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Speed Skating Canada – Heerenveen, Netherlands, December 11, 2016 – Ted-Jan Bloemen won the bronze medal in the 10,000m race, Sunday, on the last day of the ISU World Cup Long Track Speed Skating stage held in Heerenveen, Netherlands.

Holder of the world record in that distance since the fall of 2015, which stands at 12:36.30, Ted-Jan Bloemen of Calgary, AB, skated Sunday’s 10,000m race in 13:00.07. Dutch skaters Jorrit Bergsma (12:52.20) and Erik-Jan Kooiman (12:57.92) respectively collected gold and silver at home.

“It was a mental battle, it took me a bit of time before I was able to figure out how to stay tough and bring my lap times down. That was a good lesson,” said Ted-Jan Bloemen, who collected a silver medal in the 10 000m at last spring’s World Single Distance Championships.

“My time wasn’t where it should have been, and it’s only a bronze medal. But if I compare today’s race to how I was skating in earlier World Cups this season, I can definitely say that things are moving in the right direction. Which is a good thing heading towards the World Championships.”

In the B group, Jordan Belchos (13:09.84) of Toronto, ON, took fourth place and qualified a second spot for Canada at the 2017 World Single Distance Championships, which will be held Feb. 9-12, in Gangneung, South Korea.

“I’m pretty happy with my race today. I think it may have been my best race of the fall World Cups,” said Jordan Belchos. “I really felt a lot of pressure today to perform given how well I did at the World Single Distance Championships last season and how fast a lot of the guys were going today. I feel really relieved with my performance and it feels good to know that I was able to come through and execute my race well after feeling like I had my back against the wall going into this race.”

“I’m also happy to see my teammate (Bloemen) get a bronze medal today considering everything we do together. When I see him race well, it also gives me confidence.”

De Haître, second in the 1000m Overall Ranking

In the men’s 1000m, after winning gold in that distance last week in Astana, Kazakhstan, Vincent de Haître of Cumberland, ON, was seventh on Sunday, skating to a time of 1:08.93. He was sixth in each of the first two World Cup stages of the season, in China and in Japan.

Kjeld Nuis (1:08.21) of the Netherlands won gold, followed by Shani Davis (1:08.57) of the United States and South Korea’s Jin-Su Kim (1:08.63).

“For sure, it’s fun to win but you can’t win all of them! Seventh position is my lowest ranking in four races so far this season, but I think it still is a good finish,” said De Haître, who is presently second in overall standings in the 1000m distance. “It beats my previous ranking from last year. I think I’m showing good improvement and I’m happy about that. It was a good way to wrap up the fall World Cups.”

For his part, Alexandre St-Jean of Quebec City, QC, earned his best result and posted his fastest time so far this season, as he finished ninth in 1:09.02. Laurent Dubreuil (1:09.66) of Lévis, QC, was 16th.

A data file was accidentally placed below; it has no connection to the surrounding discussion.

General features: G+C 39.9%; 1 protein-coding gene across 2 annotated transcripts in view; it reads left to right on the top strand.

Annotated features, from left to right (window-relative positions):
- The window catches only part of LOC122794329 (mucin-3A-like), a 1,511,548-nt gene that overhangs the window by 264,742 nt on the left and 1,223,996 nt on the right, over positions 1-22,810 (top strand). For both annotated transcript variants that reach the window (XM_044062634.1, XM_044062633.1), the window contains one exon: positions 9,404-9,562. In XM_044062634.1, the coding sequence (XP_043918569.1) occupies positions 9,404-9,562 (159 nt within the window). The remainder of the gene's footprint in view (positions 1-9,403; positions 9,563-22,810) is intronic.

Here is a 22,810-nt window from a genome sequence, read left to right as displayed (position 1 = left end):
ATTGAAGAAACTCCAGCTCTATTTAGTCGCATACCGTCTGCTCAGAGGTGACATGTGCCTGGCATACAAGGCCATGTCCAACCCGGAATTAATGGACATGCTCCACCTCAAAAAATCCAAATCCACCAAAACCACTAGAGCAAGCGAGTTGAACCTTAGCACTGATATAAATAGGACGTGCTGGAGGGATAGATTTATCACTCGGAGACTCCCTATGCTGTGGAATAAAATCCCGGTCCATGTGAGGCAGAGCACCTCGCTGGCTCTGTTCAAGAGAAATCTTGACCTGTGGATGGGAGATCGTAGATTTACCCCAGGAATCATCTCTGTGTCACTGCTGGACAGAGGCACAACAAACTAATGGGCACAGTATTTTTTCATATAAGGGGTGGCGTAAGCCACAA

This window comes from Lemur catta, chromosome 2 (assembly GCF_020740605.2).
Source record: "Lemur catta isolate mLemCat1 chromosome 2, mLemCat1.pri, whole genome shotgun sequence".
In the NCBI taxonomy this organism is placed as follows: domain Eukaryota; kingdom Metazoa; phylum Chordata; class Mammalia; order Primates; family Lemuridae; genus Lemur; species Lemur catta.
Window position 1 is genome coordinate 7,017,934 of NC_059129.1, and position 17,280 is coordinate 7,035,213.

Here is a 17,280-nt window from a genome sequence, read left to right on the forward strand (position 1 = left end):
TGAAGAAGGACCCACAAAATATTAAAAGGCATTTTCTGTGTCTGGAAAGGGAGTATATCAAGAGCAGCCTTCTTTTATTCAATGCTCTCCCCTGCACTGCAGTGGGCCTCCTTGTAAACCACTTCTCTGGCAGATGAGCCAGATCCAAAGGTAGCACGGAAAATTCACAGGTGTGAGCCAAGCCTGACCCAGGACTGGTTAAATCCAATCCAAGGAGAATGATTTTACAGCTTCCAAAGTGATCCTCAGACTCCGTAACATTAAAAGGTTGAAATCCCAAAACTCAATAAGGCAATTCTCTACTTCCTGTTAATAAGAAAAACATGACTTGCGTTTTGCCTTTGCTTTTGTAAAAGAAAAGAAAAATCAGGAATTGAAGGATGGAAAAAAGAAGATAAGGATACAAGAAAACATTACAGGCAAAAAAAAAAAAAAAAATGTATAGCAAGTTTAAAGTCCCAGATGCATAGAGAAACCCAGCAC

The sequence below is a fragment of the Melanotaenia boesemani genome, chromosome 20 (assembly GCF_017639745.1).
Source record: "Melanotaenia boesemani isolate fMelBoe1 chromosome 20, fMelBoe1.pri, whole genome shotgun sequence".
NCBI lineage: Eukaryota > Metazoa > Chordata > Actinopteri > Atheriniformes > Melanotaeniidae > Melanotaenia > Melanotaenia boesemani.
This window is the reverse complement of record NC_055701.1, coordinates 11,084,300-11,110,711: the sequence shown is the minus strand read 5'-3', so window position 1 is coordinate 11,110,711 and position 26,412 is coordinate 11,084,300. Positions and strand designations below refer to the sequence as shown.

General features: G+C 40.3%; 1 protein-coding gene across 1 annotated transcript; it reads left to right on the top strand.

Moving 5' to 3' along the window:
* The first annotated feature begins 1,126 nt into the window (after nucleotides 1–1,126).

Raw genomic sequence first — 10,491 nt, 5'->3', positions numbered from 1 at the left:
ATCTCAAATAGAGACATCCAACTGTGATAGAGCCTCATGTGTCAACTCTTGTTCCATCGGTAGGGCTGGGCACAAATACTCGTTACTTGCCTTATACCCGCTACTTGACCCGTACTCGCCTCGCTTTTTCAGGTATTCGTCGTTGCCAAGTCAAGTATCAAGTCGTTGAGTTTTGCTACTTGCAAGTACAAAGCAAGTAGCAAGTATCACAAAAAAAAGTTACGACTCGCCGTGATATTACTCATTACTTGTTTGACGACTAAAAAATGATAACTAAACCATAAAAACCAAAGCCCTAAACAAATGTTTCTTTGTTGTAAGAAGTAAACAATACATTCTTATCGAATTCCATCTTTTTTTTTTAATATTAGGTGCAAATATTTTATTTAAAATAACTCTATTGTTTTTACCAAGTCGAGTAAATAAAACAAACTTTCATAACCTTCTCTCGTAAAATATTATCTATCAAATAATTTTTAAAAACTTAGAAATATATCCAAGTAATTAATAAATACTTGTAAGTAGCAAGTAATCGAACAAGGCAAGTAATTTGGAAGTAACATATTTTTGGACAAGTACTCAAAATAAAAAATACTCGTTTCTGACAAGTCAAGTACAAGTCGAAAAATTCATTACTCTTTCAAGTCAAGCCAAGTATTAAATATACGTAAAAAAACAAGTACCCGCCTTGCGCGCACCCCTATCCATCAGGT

“I’m happy about being among the top 10. Things are improving,” said Alexandre St-Jean. “My starts are getting faster and faster. I’m not where I want to be yet, but I’m going in the right direction. My first lap was good today, which is a good thing. I had a tougher time during the last lap, but I still had a fast finish.”

In the 5000m, Isabelle Weidemann (7:08.80) of Ottawa, ON, was the top Canadian with a seventh-place finish. Ivanie Blondin (7:09.55), also from Ottawa, was 10th.

“I’m pretty happy with how it went today,” said Isabelle Weidemann. “I’ve focused on the technical things that I’ve been working on. I’ve been trying to keep it consistent and I was looking to finish off the Fall World Cup circuit with a good one.”

In the women’s 1000m, Marsha Hudey (1:17.99) was 18th.


10,000m M

BRONZE – Ted-Jan Bloemen (13:00.07)

5000m W

7. Isabelle Weidemann (7:08.80)

10. Ivanie Blondin (7:09.55)

1000m (A) M

7. Vincent de Haître (1:08.93)

9. Alexandre St-Jean (1:09.02)

16. Laurent Dubreuil (1:09.66)

1000m (A) W

18. Marsha Hudey (1:17.99)

10,000m (B) M

4. Jordan Belchos (13:09.84)

1000m (B) W

8. Heather McLean (1:18.326)

10. Kaylin Irvine (1:18.65)

20. Noémie Fiset (1:20.34)

1000m (B) M

18. Alex Boisvert-Lacroix (1:10.96)

22. Denny Morrison (1:11.05)

More details are available at Speed Skating Canada’s website at

About Speed Skating Canada

Speed Skating Canada (SSC) is the governing body for competitive long track and short track speed skating in Canada. Founded in 1887, the association is comprised of 13 provincial and territorial branches representing more than 14,000 individual members, and counting. SSC believes that sport is an apprenticeship for life and prizes respect for others, integrity, excellence of effort, as well as a safe, healthy environment. SSC recognizes and values its outstanding volunteers who give freely of their time and expertise. It also celebrates the 63 Olympic medals won by Canadian athletes since 1932, as well as the coaches, officials and other dedicated individuals who helped them on their journey.

SSC is proud to be affiliated with partners that share the same vision and values including our premium sponsors Intact Insurance, as well as our funding partners, the Government of Canada, Own the Podium, and WinSport Canada.

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For information:

Kerry Dankers
Long Track Program and Communications Coordinator
Speed Skating Canada
Phone: 403-589-8960

Patrick Godbout

Communications & Media Relations Manager

Speed Skating Canada


Phone: 514 213-9897